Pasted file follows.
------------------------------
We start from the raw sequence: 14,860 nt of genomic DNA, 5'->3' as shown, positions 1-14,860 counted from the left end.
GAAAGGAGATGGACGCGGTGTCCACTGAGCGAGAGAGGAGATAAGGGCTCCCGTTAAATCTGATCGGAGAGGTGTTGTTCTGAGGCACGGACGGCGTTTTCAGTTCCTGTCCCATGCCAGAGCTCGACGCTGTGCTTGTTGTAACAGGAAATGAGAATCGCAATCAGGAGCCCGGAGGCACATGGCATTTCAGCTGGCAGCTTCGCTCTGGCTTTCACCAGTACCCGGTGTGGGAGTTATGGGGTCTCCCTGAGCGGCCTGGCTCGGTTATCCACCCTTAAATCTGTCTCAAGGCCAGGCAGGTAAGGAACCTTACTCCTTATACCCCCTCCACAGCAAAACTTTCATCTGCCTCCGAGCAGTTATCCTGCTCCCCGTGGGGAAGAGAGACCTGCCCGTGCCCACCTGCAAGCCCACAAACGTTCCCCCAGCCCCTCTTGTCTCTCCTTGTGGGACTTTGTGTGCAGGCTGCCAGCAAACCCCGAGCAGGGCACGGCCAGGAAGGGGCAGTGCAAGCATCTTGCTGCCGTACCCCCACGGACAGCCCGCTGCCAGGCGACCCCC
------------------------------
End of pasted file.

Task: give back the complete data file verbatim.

We start from the raw sequence: 14,860 nt of genomic DNA, 5'->3' as shown, positions 1-14,860 counted from the left end.
GAAAGGAGATGGACGCGGTGTCCACTGAGCGAGAGAGGAGATAAGGGCTCCCGTTAAATCTGATCGGAGAGGTGTTGTTCTGAGGCACGGACGGCGTTTTCAGTTCCTGTCCCATGCCAGAGCTCGACGCTGTGCTTGTTGTAACAGGAAATGAGAATCGCAATCAGGAGCCCGGAGGCACATGGCATTTCAGCTGGCAGCTTCGCTCTGGCTTTCACCAGTACCCGGTGTGGGAGTTATGGGGTCTCCCTGAGCGGCCTGGCTCGGTTATCCACCCTTAAATCTGTCTCAAGGCCAGGCAGGTAAGGAACCTTACTCCTTATACCCCCTCCACAGCAAAACTTTCATCTGCCTCCGAGCAGTTATCCTGCTCCCCGTGGGGAAGAGAGACCTGCCCGTGCCCACCTGCAAGCCCACAAACGTTCCCCCAGCCCCTCTTGTCTCTCCTTGTGGGACTTTGTGTGCAGGCTGCCAGCAAACCCCGAGCAGGGCACGGCCAGGAAGGGGCAGTGCAAGCATCTTGCTGCCGTACCCCCACGGACAGCCCGCTGCCAGGCGACCCCC